Level 3 Shifts • Learning Expectations • Responsibility for learning • Role of classroom assessment Level 4 Strategies 1. Professional Development 2. Teacher Learning Communities Four Levels of Formative Assessment Level 4: Schoolwide Implementation Level 3: Classroom-Climate Shift Level 2: Students’ Learning-Tactic Adjustments Level 1: Teachers’ Instructional Adjustments Learning Progressions • Teachers’ Level 1 Steps • Identify adjustment occasions. • Select assessments. • Establish adjustment triggers. • Make instructional adjustments? • Students’ Level 2 Steps • 1. Consider adjustment occasions. • Consider assessments. • Consider adjustment triggers. • Adjust learning-tactics?
FIVE APPLICATIONS OF THE PROCESS • Immediate Instructional Adjustments (based on assessments or self-reports) • Near-Future Instructional Adjustments • Last-Chance Instructional Adjustments • Students’ Learning-Tactic Adjustments • Classroom Climate Shifts
Immediate Instructional Adjustments Near-Future Instructional Adjustments Last-Chance Instructional Adjustments Students’ Learning Tactic Adjustments Classroom- Climate Shifts The Formative-Assessment Process
ANOTHER PAIR-FARE FORAY Which, if either, of the two subdivisions of formative assessment (the four levels or the five applications) do think makes more sense? Which one, if either, would incline more Kentucky teachers to hop aboard the Formative Assessment Express? Please explain your preference, or lack of one, to a neighbor.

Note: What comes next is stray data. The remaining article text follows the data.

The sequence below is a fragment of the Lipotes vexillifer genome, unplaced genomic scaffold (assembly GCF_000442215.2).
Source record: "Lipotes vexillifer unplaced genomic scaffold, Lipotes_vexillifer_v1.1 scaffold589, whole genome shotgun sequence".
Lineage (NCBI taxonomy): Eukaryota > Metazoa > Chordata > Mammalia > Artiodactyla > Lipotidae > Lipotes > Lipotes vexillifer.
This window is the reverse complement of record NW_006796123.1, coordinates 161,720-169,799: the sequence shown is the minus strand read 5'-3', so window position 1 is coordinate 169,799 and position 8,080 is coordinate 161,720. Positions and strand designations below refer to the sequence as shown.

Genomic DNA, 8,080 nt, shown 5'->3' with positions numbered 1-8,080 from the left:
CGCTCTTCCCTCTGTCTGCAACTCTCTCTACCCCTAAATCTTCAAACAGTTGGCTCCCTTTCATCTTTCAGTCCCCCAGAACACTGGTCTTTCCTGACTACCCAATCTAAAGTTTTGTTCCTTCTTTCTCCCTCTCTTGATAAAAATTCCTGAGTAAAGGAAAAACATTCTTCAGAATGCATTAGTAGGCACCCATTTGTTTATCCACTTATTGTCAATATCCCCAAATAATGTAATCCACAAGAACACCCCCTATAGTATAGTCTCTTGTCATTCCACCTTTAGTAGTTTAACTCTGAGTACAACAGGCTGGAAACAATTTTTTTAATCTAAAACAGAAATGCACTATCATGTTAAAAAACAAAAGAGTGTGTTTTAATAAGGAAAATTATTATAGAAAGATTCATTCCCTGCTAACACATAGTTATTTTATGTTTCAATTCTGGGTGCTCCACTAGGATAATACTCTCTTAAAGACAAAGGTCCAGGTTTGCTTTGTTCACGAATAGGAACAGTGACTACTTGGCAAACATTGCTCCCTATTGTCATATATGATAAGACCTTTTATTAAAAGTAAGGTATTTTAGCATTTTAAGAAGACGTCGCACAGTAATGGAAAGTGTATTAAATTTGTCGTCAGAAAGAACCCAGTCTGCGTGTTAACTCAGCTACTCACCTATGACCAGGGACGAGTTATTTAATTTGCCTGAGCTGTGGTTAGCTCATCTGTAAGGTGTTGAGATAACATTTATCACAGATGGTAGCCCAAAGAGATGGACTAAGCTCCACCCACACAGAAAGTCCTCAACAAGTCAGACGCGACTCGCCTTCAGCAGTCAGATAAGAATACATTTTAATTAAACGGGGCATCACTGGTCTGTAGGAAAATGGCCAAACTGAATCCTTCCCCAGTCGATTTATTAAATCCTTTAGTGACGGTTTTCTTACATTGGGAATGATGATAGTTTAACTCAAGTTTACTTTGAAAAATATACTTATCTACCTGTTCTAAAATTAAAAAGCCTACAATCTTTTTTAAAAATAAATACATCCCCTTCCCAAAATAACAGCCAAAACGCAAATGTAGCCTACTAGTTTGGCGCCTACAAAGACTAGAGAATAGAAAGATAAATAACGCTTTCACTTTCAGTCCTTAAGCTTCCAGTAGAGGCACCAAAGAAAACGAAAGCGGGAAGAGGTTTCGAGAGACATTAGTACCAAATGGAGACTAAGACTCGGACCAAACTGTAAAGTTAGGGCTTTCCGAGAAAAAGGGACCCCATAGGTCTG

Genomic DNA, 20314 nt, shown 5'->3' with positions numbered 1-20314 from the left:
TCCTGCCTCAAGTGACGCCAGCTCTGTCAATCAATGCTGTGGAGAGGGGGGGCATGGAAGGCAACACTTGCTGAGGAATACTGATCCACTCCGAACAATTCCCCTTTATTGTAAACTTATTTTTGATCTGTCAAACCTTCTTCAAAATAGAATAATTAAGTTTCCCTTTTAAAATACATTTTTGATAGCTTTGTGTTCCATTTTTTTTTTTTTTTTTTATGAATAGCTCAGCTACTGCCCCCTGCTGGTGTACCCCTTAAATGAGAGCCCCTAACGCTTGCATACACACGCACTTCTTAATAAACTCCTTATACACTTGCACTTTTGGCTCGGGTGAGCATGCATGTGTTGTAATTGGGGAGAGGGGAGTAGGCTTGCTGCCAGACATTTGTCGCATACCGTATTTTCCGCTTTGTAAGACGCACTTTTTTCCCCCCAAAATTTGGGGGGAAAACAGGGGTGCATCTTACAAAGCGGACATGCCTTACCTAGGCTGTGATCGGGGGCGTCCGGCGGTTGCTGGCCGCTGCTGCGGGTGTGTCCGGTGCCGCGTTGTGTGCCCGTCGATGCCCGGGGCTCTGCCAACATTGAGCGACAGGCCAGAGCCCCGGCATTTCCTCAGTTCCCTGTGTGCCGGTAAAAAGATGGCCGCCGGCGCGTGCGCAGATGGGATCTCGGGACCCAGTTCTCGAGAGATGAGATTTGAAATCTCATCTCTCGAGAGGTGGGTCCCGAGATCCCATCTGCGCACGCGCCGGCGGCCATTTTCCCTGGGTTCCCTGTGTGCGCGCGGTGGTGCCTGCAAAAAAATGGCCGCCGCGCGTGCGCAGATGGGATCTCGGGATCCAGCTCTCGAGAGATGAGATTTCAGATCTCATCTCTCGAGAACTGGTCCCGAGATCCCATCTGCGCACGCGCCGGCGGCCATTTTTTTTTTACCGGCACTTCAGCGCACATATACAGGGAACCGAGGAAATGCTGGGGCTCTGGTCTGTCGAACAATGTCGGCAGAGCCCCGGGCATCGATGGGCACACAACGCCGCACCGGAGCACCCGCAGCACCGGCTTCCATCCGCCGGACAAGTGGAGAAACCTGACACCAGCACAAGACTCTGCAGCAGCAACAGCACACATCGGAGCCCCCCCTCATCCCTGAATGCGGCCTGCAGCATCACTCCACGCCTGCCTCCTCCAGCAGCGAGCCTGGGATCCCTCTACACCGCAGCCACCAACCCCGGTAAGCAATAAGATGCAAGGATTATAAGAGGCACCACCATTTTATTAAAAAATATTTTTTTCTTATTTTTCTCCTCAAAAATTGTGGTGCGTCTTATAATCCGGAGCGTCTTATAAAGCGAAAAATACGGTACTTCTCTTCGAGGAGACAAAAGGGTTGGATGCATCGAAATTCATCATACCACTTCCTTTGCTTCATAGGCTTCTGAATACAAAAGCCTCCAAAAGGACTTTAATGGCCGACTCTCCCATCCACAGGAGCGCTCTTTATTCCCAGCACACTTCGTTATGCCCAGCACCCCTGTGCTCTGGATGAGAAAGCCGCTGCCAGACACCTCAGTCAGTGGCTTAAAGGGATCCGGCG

Formative Assessment:Why Learning Progressions Must Lurk (What a learning progression is:) A learning progression is a sequenced set of building blocks (that is, subskills and/or bodies of enabling knowledge) it is thought students must master en route to mastering a more remote, target curricular aim.
Target Curriculum Aim X Subskill B An Illustrative Learning Progression Enabling Knowledge B Subskill A Enabling Knowledge A
Target Curriculum Aim Q Enabling Knowledge X Enabling Knowledge Y Subskill Z A Horizontally Represented Learning Progression
Formative Assessment:Why Learning Progressions Must Lurk (What a learning progression is not:) • A learning progression isn’t unerringly accurate. • A particular learning progression isn’t going to work for all students. • A learning progression isn’t necessarily better because it’s more complicated.
Key Choice-Points in Building a Learning Progression • Which target curricular aims? • What should be the grain-size of building blocks? • How many building blocks should be used? • Which building blocks? • How should the building blocks be sequenced?
ALMOST FINAL PAIR-FARE Please assume that you are a seasoned educator who is trying to explain to a brand new teacher why learning progressions are so important for the formative-assessment process to be as effective as its proponents contend it is. Please describe to a neighbor why learning progressions are such a big deal if one uses formative assessment.
Formative Assessment:And now for the perplexing puzzle: Given what we know about the success of formative assessment in boosting students’ achievement, why aren’t more teachers, and especially more Kentucky teachers (well known for their perspicacity, raw intelligence, and glamorous good looks), using the formative-assessment process?
THE TERMINAL PAIR-FARE If you could suggest—to the big cheeses of the letter-litany organizations (KDE/ISLN/KLA) sponsoring this conference—how to promote more Kentucky teachers’ use of formative assessment, what would you say? Please run your most potent suggestions by a neighbor.
For a no-cost copy of a study guide for using Transformative Assessment with an extended-duration professional learning community, see the following: www.ascd.org/studyguides. Scroll down to the book’s title and you’ll also find info about how to acquire this enchanting, yet insightful volume. The sequel, Transformative Assessment in Action, equally enchanting, contains Reflection Questions for each chapter rather than a study guide. My e-mail address: firstname.lastname@example.org